Recurrent miscarriage: do professionals adhere to their guidelines
SourceHuman Reproduction, 28, 11, (2013), pp. 2898-2904
Article / Letter to editor
Display more detailsDisplay less details
SubjectNCEBP 12: Human Reproduction; NCEBP 4: Quality of hospital and integrated care; NCEBP 4: Quality of hospital and integrated care ONCOL 4: Quality of Care; NCEBP 12: Human Reproduction
STUDY QUESTION: Is the actual care for recurrent miscarriage in clinical practice in accordance with 23 guideline-based quality indicators? SUMMARY ANSWER: The accordance of actual care with the guidelines was poor and there is evident room for improvement. WHAT IS KNOWN ALREADY: Evidence-based guidelines are important instruments to improve quality of care, but implementation of guidelines is often problematic. STUDY DESIGN, SIZE, DURATION: A retrospective cohort study was performed within a 12-month period (2006) in nine departments of Obstetrics and Gynaecology in the Netherlands. PARTICIPANTS, SETTING, METHODS: Five hundred and thirty women with recurrent miscarriage were included. Actual care was assessed with 23 guideline-based quality indicators (covering diagnostics, therapy and counselling) by calculating per indicator the percentage of women for whom the indicator was followed. Thereafter we did multilevel analyses, to relate the adherence to the indicator to determinants of women, professionals and hospitals. MAIN RESULTS AND THE ROLE OF CHANCE: Homocysteine and antiphospholipid antibodies were determined in 39 and 47%, respectively. Thrombophilia screening (54%) and karyotyping (50%) were offered to women regardless of their underlying risk for inherited thrombophilia or chromosome abnormalities. Higher maternal age at the time of presentation and a lower number of preceding miscarriages were improperly used to decide on diagnostic tests and were both associated with lower guideline adherence by professionals. Professionals with a subspecialization in recurrent miscarriage performed better standard care, i.e. screening for antiphospholipid antibodies and homocysteine, but also showed overuse of diagnostics in women at low risk of inherited thrombophilia. LIMITATIONS, REASONS FOR CAUTION: Retrospective cohort study. WIDER IMPLICATIONS OF THE FINDINGS: Quality indicators used will enable measurement of quality of care. STUDY FUNDING: The study was funded by The Netherlands Organisation for Health Research and Development (ZonMw) (Grant no. 94517005). None of the authors has any conflict of interest to declare.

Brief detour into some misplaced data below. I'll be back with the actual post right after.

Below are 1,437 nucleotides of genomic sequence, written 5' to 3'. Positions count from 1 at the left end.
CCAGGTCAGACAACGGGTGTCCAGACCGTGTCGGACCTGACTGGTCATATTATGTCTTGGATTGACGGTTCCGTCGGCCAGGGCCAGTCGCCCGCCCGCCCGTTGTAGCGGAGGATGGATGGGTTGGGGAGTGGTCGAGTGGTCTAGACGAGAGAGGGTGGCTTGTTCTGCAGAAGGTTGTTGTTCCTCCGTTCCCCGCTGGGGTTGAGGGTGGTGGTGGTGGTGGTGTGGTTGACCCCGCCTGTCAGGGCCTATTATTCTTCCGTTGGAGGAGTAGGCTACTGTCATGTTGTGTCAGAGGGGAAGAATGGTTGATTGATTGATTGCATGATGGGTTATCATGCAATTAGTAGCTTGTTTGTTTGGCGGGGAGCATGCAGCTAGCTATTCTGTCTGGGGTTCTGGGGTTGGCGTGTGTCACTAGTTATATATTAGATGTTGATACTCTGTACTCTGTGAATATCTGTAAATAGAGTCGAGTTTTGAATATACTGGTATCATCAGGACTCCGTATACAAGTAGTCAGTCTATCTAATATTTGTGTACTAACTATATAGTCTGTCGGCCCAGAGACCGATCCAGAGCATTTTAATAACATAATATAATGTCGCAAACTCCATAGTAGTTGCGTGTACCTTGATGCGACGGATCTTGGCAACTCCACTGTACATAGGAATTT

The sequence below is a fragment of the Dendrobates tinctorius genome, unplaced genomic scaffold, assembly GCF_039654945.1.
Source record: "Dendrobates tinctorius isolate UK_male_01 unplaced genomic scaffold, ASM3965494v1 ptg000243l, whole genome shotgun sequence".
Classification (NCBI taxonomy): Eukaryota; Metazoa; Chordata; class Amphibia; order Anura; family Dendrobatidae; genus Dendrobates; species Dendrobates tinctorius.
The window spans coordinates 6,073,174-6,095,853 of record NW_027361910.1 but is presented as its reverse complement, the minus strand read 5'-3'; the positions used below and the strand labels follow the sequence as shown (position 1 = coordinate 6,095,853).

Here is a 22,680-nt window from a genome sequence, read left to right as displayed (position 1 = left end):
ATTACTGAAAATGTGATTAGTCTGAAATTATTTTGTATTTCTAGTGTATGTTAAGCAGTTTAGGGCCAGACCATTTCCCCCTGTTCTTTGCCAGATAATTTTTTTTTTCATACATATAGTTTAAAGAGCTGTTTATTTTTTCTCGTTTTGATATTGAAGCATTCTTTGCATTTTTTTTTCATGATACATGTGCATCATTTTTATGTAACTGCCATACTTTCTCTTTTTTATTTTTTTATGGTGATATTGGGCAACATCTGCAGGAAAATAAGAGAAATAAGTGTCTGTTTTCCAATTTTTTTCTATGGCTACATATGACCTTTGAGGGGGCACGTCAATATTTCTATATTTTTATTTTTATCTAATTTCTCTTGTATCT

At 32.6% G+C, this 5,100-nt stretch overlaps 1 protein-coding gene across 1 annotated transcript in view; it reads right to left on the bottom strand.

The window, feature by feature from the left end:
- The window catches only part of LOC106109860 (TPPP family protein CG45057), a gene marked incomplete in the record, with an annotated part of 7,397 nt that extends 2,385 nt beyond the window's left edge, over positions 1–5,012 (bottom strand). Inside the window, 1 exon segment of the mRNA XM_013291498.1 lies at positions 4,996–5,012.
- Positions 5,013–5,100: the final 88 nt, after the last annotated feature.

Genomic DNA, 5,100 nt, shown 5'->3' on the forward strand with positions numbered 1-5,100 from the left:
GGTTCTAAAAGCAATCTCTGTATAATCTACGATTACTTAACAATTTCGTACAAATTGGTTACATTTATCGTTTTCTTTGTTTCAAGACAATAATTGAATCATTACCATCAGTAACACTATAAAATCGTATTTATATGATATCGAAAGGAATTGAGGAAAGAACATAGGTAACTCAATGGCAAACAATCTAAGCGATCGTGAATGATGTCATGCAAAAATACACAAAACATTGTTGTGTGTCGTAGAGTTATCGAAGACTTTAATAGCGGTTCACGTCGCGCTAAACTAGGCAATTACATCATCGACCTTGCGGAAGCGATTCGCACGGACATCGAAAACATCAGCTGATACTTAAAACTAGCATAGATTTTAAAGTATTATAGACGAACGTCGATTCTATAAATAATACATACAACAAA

Upload full text
Use your RU credentials (u/z-number and password) tolog in with SURFconextto upload a file for processing by the repository team.